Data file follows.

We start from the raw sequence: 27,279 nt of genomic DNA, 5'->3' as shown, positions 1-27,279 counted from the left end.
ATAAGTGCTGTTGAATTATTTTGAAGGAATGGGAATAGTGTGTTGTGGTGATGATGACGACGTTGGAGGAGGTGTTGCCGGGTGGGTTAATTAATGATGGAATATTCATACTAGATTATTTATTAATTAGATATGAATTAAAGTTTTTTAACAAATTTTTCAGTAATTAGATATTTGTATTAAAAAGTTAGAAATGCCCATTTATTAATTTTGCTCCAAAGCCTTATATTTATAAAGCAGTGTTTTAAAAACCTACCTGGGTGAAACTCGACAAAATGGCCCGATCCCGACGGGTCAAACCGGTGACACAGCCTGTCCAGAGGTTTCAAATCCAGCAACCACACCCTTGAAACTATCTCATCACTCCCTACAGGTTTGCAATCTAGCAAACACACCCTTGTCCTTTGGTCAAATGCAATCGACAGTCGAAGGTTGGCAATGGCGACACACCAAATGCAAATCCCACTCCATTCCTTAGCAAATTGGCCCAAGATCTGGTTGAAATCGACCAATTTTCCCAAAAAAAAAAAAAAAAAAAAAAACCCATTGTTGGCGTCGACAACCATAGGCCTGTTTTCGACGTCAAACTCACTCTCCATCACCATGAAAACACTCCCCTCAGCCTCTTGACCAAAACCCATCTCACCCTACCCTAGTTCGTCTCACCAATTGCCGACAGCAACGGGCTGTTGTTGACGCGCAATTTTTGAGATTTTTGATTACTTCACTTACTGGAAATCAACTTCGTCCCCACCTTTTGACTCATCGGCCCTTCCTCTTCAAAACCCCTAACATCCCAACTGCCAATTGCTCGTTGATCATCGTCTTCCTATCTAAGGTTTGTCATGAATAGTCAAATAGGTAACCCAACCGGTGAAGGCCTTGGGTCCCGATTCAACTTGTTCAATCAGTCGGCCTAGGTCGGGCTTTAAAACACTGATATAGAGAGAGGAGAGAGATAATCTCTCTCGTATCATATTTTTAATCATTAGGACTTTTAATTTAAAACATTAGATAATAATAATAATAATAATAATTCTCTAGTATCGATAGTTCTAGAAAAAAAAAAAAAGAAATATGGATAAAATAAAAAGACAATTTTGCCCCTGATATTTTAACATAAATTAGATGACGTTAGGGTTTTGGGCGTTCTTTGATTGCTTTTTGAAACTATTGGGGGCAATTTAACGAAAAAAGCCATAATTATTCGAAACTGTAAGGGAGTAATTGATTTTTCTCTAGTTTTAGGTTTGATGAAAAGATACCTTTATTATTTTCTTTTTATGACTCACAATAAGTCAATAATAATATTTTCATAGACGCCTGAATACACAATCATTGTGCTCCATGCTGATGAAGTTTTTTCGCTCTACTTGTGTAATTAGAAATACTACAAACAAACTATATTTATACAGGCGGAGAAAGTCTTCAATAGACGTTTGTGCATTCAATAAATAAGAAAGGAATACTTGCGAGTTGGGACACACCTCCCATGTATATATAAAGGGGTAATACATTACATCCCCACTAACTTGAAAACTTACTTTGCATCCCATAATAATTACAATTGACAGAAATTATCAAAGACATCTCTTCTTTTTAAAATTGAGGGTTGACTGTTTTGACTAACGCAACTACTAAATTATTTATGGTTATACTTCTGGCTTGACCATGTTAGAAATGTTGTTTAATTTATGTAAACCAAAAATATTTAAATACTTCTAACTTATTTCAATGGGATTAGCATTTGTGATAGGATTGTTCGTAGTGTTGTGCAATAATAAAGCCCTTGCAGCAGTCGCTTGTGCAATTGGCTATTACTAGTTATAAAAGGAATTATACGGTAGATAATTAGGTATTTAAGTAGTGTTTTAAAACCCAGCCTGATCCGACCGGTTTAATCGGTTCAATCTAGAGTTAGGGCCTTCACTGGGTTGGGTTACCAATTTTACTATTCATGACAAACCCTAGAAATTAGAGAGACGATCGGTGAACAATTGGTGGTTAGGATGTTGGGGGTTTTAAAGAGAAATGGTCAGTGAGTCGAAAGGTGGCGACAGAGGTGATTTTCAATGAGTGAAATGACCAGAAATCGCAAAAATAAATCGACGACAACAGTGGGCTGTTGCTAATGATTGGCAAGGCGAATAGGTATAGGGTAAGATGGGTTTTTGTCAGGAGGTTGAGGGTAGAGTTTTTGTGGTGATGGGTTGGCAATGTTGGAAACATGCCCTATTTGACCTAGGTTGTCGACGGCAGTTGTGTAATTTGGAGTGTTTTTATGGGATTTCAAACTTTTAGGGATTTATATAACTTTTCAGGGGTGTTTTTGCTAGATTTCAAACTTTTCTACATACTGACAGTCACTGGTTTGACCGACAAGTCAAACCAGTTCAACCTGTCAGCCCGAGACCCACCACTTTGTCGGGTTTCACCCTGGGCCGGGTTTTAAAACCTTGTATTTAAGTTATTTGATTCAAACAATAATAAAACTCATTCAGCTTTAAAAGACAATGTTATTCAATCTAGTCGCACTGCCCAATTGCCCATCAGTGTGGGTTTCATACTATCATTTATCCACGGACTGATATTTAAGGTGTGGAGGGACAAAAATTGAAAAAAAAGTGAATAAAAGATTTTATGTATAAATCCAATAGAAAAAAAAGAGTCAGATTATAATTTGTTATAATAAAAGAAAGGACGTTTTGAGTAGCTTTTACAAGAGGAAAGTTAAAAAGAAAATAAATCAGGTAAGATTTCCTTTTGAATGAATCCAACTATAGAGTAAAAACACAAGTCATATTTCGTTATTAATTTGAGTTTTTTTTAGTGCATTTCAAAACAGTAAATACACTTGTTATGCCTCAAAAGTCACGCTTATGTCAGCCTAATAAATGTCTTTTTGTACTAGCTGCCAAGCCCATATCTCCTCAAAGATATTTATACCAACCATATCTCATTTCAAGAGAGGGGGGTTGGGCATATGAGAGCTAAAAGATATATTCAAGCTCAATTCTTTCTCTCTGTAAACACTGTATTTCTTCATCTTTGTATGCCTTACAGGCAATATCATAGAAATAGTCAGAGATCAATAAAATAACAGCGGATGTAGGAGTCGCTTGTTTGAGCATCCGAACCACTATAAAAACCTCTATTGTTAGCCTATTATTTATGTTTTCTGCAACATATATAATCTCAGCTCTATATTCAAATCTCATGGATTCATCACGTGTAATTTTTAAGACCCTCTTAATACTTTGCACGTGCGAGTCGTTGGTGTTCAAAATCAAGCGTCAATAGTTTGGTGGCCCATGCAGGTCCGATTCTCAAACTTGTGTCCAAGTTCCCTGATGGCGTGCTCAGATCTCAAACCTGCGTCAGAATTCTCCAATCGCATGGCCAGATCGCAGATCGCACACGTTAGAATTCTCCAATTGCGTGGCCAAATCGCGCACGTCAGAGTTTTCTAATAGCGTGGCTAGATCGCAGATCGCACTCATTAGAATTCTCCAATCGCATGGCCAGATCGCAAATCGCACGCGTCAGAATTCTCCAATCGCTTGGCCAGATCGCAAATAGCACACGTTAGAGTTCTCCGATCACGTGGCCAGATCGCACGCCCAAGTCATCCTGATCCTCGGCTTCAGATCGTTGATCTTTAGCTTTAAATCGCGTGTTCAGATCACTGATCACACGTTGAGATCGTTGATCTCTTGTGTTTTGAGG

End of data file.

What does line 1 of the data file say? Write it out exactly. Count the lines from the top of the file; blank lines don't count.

We start from the raw sequence: 27,279 nt of genomic DNA, 5'->3' as shown, positions 1-27,279 counted from the left end.